The Store Cupboard

I don't like to preach to initiated. If you live in England you will know what it's like to reach the end of the month and be poor. Without going into the politics of the situation, I think it's prudent to have a heaving store cupboard, packed with deli-style goodies that you purchase when you're feeling a bit more flush (the first 2 days of the new month) and that will serve you well when you're just about at the end of your culinary and financial tether.

Of course, everybody has different tastes so what you tuck away in your cupboard, or plastic storage box, or drawer, whatever constitutes your pantry, behind the tinned tomatoes and flour, will all be down to you. Here is a rough list of ingredients that I have recently found indispensible in the kitchen, and I have, for the most part, listed the odd recipe here and there utilising these ingredients. I'm not suggesting that you should rush out and recklessly buy the first recherche item that you come across (I'm here to make that mistake on your behalf...) but seriously, as my Unusual Ingredient of the Week series will attest to, some of the most unusual ingredients can become as useful as a pot of sour cream or bottle of vanilla extract.

What these unusual ingredients achieve is making you feel like you are eating a proper decent meal and not just the scrapings from the back of the fridge. Very important at the end of the month.

1) Anchovies. Not the most exotic item in the world but many people are scared off by it's 'love it or hate it' reputation. No, I don't have anchovies on pizza, nor could I eat them straight out of the jar or tin but they do add an indefinable savouriness to a dish. Melted into sauteed garlic with tomatoes, they form the backbone of that infamous Spanish dish, Pasta Puttanesca (see below for recipe). I have chopped them finely and used them as part of a dressing for a hot salad (toasted pecans, crumbled streaky bacon, poached egg and soft salad leaves) and seasoned a broccoli tart with them. Unless you have an anchovy-intolerant friend, try secreting it in a dish and asking your guests to guess the secret ingredient. They will probably be pleasantly surprised (if not reformed of their anchovy phobia).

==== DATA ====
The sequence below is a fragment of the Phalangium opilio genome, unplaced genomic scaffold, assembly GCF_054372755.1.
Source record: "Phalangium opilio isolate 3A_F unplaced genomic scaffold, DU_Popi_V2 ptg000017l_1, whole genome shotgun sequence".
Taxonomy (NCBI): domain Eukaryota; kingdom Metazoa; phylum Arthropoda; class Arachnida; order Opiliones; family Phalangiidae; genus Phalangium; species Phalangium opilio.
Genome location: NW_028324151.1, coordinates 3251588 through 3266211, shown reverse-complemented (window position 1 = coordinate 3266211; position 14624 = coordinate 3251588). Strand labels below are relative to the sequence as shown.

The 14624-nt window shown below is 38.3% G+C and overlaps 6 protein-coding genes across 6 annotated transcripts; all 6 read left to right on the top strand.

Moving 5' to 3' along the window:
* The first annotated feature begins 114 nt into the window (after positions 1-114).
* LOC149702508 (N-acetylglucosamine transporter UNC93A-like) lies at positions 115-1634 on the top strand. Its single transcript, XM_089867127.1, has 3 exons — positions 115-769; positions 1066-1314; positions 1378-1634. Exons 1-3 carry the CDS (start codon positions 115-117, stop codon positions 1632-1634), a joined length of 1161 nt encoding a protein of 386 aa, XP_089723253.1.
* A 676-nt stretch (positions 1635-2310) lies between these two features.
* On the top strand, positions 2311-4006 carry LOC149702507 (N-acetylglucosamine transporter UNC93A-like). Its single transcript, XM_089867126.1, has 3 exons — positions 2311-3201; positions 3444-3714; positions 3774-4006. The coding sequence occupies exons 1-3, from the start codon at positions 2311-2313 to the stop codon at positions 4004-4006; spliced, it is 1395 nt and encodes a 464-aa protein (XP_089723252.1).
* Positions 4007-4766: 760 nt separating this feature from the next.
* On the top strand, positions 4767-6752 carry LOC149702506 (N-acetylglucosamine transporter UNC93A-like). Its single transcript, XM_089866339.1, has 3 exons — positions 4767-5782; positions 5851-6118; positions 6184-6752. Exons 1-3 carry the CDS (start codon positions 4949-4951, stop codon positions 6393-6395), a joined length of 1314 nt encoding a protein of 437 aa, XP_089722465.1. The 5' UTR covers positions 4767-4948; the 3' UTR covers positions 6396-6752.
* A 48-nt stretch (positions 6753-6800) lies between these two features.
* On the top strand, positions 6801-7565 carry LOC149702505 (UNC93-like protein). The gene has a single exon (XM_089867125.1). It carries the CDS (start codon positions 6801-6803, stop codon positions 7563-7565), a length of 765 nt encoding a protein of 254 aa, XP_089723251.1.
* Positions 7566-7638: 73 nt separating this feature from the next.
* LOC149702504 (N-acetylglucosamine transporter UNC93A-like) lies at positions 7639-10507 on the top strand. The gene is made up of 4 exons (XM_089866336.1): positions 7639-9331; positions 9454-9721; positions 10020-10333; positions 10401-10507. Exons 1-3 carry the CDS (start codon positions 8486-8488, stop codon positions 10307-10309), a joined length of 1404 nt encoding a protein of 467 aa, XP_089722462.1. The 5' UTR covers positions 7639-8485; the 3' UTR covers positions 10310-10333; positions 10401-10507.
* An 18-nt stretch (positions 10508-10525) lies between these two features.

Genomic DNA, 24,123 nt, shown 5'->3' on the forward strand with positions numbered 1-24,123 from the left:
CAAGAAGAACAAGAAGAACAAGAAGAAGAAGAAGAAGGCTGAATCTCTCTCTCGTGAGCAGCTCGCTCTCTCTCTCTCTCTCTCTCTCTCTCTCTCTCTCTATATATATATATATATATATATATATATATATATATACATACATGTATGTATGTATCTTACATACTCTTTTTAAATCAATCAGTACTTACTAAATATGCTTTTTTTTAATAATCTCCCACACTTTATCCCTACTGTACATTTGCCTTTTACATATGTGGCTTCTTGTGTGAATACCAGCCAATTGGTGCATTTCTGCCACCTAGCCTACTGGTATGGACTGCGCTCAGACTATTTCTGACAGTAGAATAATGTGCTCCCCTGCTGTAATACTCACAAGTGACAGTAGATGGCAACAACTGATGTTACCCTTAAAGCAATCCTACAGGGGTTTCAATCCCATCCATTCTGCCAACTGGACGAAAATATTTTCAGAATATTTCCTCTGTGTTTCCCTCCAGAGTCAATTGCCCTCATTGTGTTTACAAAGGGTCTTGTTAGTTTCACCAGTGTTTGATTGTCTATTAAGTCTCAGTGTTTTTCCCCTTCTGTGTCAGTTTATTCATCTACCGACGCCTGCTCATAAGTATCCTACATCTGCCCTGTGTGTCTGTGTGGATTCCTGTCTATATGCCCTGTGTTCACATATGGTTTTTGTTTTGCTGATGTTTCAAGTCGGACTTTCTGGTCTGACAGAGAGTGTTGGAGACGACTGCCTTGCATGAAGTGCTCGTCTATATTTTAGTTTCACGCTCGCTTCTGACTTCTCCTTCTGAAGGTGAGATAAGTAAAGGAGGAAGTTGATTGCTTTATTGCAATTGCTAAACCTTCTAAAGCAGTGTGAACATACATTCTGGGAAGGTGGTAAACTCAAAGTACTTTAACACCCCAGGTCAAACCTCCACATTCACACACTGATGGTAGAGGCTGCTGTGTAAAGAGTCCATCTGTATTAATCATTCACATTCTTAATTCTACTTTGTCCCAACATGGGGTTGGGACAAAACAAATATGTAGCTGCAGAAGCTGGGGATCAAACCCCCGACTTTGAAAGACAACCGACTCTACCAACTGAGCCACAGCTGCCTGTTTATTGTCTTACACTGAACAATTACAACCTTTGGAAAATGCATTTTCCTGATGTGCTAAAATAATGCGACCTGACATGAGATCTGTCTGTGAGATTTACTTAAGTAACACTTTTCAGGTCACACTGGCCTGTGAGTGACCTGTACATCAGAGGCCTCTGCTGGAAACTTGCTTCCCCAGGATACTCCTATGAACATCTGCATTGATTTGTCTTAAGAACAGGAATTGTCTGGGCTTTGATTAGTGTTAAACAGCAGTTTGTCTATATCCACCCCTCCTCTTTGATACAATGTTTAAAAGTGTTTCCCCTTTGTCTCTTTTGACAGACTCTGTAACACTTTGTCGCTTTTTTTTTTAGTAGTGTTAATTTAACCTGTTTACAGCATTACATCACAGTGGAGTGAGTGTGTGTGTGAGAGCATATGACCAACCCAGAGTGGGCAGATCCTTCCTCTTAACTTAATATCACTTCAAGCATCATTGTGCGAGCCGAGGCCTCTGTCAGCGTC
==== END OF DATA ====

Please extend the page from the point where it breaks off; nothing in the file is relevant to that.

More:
2) Capers. Preferably buy a small jar of the salted ones. It does seem like an expense but they last ages and taste so much better than those preserved in brine that become soggy and a bit sour. Capers can be chopped up and stirred into creme fraiche or mayonaisse with some seasoning and a squirt of lemon to make a lovely homemade tartare sauce - perfect with fish fingers (remember, this is the end of the month!!). Again, they are an essential part of Pasta Puttansesca. I recently made a yummy butter with capers and finely chopped shallots that I slathered on bread and topped with fish roe (another super-cheap food item). Capers can be used to spruce up all manner of salads, hot tomato sauces etc.

3) Salsa Truffina. I have made mention of this item on two separate posts, Truffle Chicken and Truffle and Spinach Triangles. It could also be stirred through some freshly cooked pasta or risotto to add a deeply earthy flavour. My husband spreads omelettes with a smear of it and tops them with sauted mushrooms.

4) Dukkah - Not really an ingredient so much as a seasoning. This makes a really cheap but moreish starter if you serve little bowls of olive oil and ripped pieces of bread with it. You can also sprinkle if over salads to add a little bit of crunch.